Dr. Dora Anne Mills, who headed up the Maine Center for Disease Control and Prevention for the past 14 years, was fired Wednesday from her new post as the medical director at MaineCare, the state’s Medicaid program for low-income and disabled residents.
The statement Wednesday from the Maine Department of Health and Human Services was terse: “As DHHS continues to assemble its new leadership team, Dr. Dora Anne Mills has been relieved of her duties as Medical Director at the Office of MaineCare Services (OMS) effective immediately. DHHS will continue to assess and evaluate the administrative responsibilities at OMS. We wish Dr. Mills the best in future endeavors.”
Reached on Wednesday, Mills declined to comment on her ouster.
Mills is widely respected in the public health community and is credited with a number of public health successes in Maine during her tenure. They include initiatives to drive down the rates of tobacco use and teen pregnancy, reduce childhood obesity and respond to last winter’s H1N1 influenza outbreak. In 2007, the American Medical Association recognized her work in improving Maine’s public health system, awarding her the Dr. Nathan Davis Award for Outstanding Government Service.
Mills, a pediatrician by training, left the Maine CDC in December after the election of Gov. Paul LePage and a Republican Legislature, citing the need for a change. She was hired at MaineCare by former MaineCare Director Tony Marple, who has since been replaced with an acting director. Another acting director, former state epidemiologist Dr. Stephen Sears, also is serving as the head of the Maine CDC.
News of Mills’ dismissal surprised the public health community.
“I am shocked,” said Tina Pettingill, executive director of the Maine Public Health Association. “Though I was sad to see her leave the CDC, I was thrilled that she was going over to MaineCare.”
Pettingill said Mills’ public health perspective would have been invaluable at MaineCare, providing a strong emphasis on disease prevention and improving the management of chronic disease.
Mills not only is committed to public health and good medicine, she said, but also has been successful in using available funding to obtain matching public health dollars from public and private sources. In addition, she said, Mills has actively sought out partnerships with hospitals, schools and local agencies to expand public health campaigns. The most visible of these efforts resulted in the statewide Healthy Maine Partnerships program, which provides programming and resources at the community level throughout the state.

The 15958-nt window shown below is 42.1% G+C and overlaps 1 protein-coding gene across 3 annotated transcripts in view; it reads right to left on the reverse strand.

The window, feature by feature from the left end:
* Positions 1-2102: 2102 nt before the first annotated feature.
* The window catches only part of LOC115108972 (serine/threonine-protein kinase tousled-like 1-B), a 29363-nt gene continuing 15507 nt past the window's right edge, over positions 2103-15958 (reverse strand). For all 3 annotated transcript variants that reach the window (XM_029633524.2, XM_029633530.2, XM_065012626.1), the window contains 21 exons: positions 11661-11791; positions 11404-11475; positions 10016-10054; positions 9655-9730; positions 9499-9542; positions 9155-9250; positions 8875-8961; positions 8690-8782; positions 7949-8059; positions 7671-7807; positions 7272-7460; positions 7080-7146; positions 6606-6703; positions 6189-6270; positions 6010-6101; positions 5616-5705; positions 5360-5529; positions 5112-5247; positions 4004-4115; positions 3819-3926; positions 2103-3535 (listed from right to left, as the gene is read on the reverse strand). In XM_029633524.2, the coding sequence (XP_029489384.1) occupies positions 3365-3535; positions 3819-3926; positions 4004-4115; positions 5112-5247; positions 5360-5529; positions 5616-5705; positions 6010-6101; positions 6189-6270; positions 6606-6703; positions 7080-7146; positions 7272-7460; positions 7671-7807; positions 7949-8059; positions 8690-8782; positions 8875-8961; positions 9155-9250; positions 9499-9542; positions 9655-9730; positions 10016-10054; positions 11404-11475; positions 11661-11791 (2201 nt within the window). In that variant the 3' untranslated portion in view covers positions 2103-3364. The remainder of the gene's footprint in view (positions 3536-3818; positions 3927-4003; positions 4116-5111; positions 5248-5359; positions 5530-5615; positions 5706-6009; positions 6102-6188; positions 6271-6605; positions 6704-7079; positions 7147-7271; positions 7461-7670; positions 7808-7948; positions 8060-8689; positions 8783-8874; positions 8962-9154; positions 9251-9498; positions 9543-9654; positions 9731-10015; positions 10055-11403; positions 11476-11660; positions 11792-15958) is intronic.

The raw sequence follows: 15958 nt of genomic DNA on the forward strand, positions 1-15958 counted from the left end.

Shawn Yardley, director of the Bangor Department of Public Health, said Mills has been “the face of public health in Maine” for many years. Her success in establishing an eight-region statewide public health system paves the way for continued improvement and the equitable distribution of scarce funds, he said. Mills also has moved the state closer to an important accreditation that will make Maine more competitive in applying for grant funding, Yardley said.
At the Maine Medical Association, Executive Vice President Gordon Smith said news of Mills’ termination is “a surprise and a disappointment.” As a pediatrician, he said, “she was really committed to kids, to immunizations, to the eradication of youth smoking — all the right things.”
In addition, Smith said Mills effectively communicated the importance of public health initiatives to physicians, policy-makers and the general public, and he said those same skills are as important in the MaineCare office as they are at the Maine CDC.
“She could have done a lot [at MaineCare],” he said. But given Mills’ professional ideals and energy, he said, “I’m sure she’ll find another place to make her contributions.”